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Eyen Allen

Hugo Boss’s creative and brand director for womenswear tells Ana Santi why he isn’t afraid to experiment with its designs.

Hugo Boss UK managing director Bernd Hake said one of his priorities is to increase womenswear’s contribution to turnover from 15% to 30% in three years. How have you translated that potential into the collection?

I may go into Saks Fifth Avenue and spend three hours on the womenswear floor watching how women shop. You want to take that formula and turn it into something fresh.

We need to be unafraid of doing things that are a bit surprising.

Like what?

Like the beautiful wool coat with raccoon sleeves [from the autumn 12 collection]. We would never have done this in the past for Boss Black. It’s luxurious, but it’s not over the top.

How have buyers reacted to this direction?

It’s been surprising as they’ve bought all the fashion-led pieces. They haven’t been afraid to buy the raccoon coat. The Boss Black tweed suit is my favourite suit in the collection and it’s been nice to see [stockists buying into it]. 

Is the potential in the UK equal for all three womenswear brands – Boss Black, Hugo and Boss Orange?

Boss Black is our biggest womenswear brand globally – it’s a substantial business and also in the UK. I think Boss Black is the mother brand for Hugo Boss’s womenswear.

Hugo Boss’s heritage is very menswear-oriented. Do you think this could hinder the potential of the womenswear business?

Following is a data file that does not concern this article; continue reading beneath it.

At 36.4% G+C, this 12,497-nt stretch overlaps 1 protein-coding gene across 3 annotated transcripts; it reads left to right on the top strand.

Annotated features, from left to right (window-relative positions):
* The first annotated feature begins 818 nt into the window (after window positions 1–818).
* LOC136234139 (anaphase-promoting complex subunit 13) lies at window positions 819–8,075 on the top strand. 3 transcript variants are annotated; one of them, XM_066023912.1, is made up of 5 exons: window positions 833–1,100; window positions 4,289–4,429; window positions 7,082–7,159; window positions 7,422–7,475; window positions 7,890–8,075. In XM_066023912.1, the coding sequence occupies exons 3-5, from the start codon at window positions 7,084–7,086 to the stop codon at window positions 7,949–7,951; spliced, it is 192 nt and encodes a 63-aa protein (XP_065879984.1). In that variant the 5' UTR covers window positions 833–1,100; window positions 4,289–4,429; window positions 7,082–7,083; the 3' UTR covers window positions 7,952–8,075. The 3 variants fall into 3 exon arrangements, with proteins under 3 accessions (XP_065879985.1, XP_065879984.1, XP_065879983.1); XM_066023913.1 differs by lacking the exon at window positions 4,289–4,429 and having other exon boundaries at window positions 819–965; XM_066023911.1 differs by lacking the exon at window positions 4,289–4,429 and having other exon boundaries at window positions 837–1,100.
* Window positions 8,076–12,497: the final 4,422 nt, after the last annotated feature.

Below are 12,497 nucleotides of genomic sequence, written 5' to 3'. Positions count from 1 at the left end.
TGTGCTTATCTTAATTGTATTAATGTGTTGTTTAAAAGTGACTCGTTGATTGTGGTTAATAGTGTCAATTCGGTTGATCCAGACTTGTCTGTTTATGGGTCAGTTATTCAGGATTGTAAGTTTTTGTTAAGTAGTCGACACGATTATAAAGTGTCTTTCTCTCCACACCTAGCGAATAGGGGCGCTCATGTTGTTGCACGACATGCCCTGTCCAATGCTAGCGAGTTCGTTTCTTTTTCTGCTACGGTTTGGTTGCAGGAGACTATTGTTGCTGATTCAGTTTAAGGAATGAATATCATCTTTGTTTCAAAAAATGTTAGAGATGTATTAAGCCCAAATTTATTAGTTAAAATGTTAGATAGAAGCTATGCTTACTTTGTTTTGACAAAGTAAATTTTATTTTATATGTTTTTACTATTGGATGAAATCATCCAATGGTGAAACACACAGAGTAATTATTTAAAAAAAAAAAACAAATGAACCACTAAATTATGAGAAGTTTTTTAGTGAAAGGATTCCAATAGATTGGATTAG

The brand is so stable that now is a perfect time to say, ‘let’s put a real focus on our womenswear’. If you look at what’s happening now, the solid brands have so much opportunity that they can do something fresh, something new. We’ve invested in the brand, and womenswear and accessories are the next growth areas. It shows that the company means it and we have to use the success of menswear to our advantage. But you have to be very clear on your vision.

Can you give Drapers a sneak preview of what we can expect for spring 13?

For each brand I’m really focusing on a modern femininity, while not being afraid to be romantic. It’s a theme that runs throughout the collections, and we’re focusing on dresses.

I’m working very closely with the accessories team to make sure the shoes and the bags have a clear, coherent look. I’m concentrating on [the concept of] affordable luxury, which gives you the opportunity to use wonderful fabrications, beautifully cut and offered at premium prices, but not the most expensive price, while still looking like designer fashion.

I think we have a wonderful price structure right now and it’s a good sweet spot to be in, so prices won’t be changing much.

So, where are heading off to next?

I’m having lunch with Sienna Miller. She’s so sweet.

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